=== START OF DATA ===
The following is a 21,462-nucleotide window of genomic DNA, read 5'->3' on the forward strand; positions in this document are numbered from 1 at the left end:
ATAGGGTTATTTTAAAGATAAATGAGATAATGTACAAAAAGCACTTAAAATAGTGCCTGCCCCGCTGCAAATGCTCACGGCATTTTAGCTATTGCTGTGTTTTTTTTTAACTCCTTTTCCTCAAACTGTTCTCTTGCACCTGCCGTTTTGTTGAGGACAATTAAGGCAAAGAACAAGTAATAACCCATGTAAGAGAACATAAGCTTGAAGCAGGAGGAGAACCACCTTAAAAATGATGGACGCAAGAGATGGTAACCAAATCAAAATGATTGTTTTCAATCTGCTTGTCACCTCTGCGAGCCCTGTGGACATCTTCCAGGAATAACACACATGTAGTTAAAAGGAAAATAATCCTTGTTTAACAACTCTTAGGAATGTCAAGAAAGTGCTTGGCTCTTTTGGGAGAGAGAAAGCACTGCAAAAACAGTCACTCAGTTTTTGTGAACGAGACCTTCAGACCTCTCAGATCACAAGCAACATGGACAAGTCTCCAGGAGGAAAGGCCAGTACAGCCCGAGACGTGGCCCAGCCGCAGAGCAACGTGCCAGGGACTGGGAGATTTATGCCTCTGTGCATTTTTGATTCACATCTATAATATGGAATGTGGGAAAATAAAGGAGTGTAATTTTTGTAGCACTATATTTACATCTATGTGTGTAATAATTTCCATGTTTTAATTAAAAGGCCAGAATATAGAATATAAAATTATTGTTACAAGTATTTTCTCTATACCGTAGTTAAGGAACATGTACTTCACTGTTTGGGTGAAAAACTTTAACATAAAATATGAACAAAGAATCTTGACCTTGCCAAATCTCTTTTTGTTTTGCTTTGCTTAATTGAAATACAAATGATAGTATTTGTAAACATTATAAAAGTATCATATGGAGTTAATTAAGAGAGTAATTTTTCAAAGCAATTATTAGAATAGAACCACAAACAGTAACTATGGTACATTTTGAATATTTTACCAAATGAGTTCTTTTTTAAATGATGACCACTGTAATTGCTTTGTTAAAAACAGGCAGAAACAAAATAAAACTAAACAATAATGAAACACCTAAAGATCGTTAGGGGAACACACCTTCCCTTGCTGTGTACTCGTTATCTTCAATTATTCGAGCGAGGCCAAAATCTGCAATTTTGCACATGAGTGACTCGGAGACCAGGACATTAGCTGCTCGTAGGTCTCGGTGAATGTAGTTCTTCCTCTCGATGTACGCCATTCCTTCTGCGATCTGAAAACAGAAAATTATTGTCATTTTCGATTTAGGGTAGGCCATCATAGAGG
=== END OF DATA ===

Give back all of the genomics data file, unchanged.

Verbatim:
The following is a 21,462-nucleotide window of genomic DNA, read 5'->3' on the forward strand; positions in this document are numbered from 1 at the left end:
ATAGGGTTATTTTAAAGATAAATGAGATAATGTACAAAAAGCACTTAAAATAGTGCCTGCCCCGCTGCAAATGCTCACGGCATTTTAGCTATTGCTGTGTTTTTTTTTAACTCCTTTTCCTCAAACTGTTCTCTTGCACCTGCCGTTTTGTTGAGGACAATTAAGGCAAAGAACAAGTAATAACCCATGTAAGAGAACATAAGCTTGAAGCAGGAGGAGAACCACCTTAAAAATGATGGACGCAAGAGATGGTAACCAAATCAAAATGATTGTTTTCAATCTGCTTGTCACCTCTGCGAGCCCTGTGGACATCTTCCAGGAATAACACACATGTAGTTAAAAGGAAAATAATCCTTGTTTAACAACTCTTAGGAATGTCAAGAAAGTGCTTGGCTCTTTTGGGAGAGAGAAAGCACTGCAAAAACAGTCACTCAGTTTTTGTGAACGAGACCTTCAGACCTCTCAGATCACAAGCAACATGGACAAGTCTCCAGGAGGAAAGGCCAGTACAGCCCGAGACGTGGCCCAGCCGCAGAGCAACGTGCCAGGGACTGGGAGATTTATGCCTCTGTGCATTTTTGATTCACATCTATAATATGGAATGTGGGAAAATAAAGGAGTGTAATTTTTGTAGCACTATATTTACATCTATGTGTGTAATAATTTCCATGTTTTAATTAAAAGGCCAGAATATAGAATATAAAATTATTGTTACAAGTATTTTCTCTATACCGTAGTTAAGGAACATGTACTTCACTGTTTGGGTGAAAAACTTTAACATAAAATATGAACAAAGAATCTTGACCTTGCCAAATCTCTTTTTGTTTTGCTTTGCTTAATTGAAATACAAATGATAGTATTTGTAAACATTATAAAAGTATCATATGGAGTTAATTAAGAGAGTAATTTTTCAAAGCAATTATTAGAATAGAACCACAAACAGTAACTATGGTACATTTTGAATATTTTACCAAATGAGTTCTTTTTTAAATGATGACCACTGTAATTGCTTTGTTAAAAACAGGCAGAAACAAAATAAAACTAAACAATAATGAAACACCTAAAGATCGTTAGGGGAACACACCTTCCCTTGCTGTGTACTCGTTATCTTCAATTATTCGAGCGAGGCCAAAATCTGCAATTTTGCACATGAGTGACTCGGAGACCAGGACATTAGCTGCTCGTAGGTCTCGGTGAATGTAGTTCTTCCTCTCGATGTACGCCATTCCTTCTGCGATCTGAAAACAGAAAATTATTGTCATTTTCGATTTAGGGTAGGCCATCATAGAGG